When it comes to innovation, concentrated efforts must be made to solve seemingly insurmountable challenges. These challenges block technological breakthroughs and prevent design engineers from manufacturing the complex 3D metal parts they need.
Of course, few individuals relish solving problems more than Sid Raje. As a Technical Sales Engineer, it’s Sid’s job to help customer organizations better understand the value of the Velo3D end-to-end solution, and to determine whether our technology can help them achieve the innovation they require.
We recently chatted with Sid to talk about his previous additive manufacturing (AM) experience, how he views the culture at Velo3D, and what helps differentiate Velo3D from other AM technologies.
Thanks for chatting with me today. Do you mind telling our readers a little bit about yourself?
Not at all. My name is Sid Raje, and I’m a Technical Sales Engineer at Velo3D. I work remotely, and live in Mariemont, Ohio with my wife Nicole and our three dogs: Finley, Emma, and Kona. I have a bachelor’s degree in Mechanical Engineering from Georgia Tech and an MBA from the University of Texas at Austin. But just so we’re clear, my sports allegiance is with Georgia Tech—go Jackets!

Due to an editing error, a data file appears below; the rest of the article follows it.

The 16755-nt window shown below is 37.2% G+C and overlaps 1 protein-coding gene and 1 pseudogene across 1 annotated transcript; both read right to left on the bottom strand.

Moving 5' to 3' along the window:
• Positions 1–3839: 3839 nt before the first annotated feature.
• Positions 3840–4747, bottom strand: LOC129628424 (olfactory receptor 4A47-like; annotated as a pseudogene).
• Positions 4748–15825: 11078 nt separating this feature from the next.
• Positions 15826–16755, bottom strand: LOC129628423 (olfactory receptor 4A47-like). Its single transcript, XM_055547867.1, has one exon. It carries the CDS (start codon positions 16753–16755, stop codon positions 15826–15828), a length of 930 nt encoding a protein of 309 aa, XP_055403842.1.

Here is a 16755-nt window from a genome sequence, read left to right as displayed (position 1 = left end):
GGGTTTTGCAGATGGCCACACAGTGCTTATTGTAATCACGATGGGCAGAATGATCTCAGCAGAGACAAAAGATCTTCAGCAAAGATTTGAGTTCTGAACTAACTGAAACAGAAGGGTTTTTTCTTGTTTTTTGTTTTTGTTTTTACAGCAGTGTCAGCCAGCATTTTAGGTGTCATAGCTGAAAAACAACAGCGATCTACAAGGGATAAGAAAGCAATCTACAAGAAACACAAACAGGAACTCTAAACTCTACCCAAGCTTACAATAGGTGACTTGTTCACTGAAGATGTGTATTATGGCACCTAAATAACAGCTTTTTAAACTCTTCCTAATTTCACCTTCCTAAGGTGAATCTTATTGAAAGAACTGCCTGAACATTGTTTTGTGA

That’s good to know! Tell us a little bit about your professional background.
I started my career at Textron right out of school, in a rotational leadership development program. During that time, I got to experience three roles across three different businesses in three years, which span the automotive, aerospace, and space industries. This experience quickly taught me how different industries face different types of challenges in the market. After that, I joined Bell Helicopter, where I worked as a design engineer and as a project engineer across their commercial and military product line for several years. During that time, one of my technical mentors introduced me to AM, and I was hooked!
What caused the jump to additive and what brought you to Velo3D?
Additive was just something that I’d started to learn about and found very interesting. Prior to Velo3D, I worked at a competitor for about five years as an Applications Engineer and a Technical Sales Engineer. That experience taught me a lot about the benefits of AM when used in the right applications.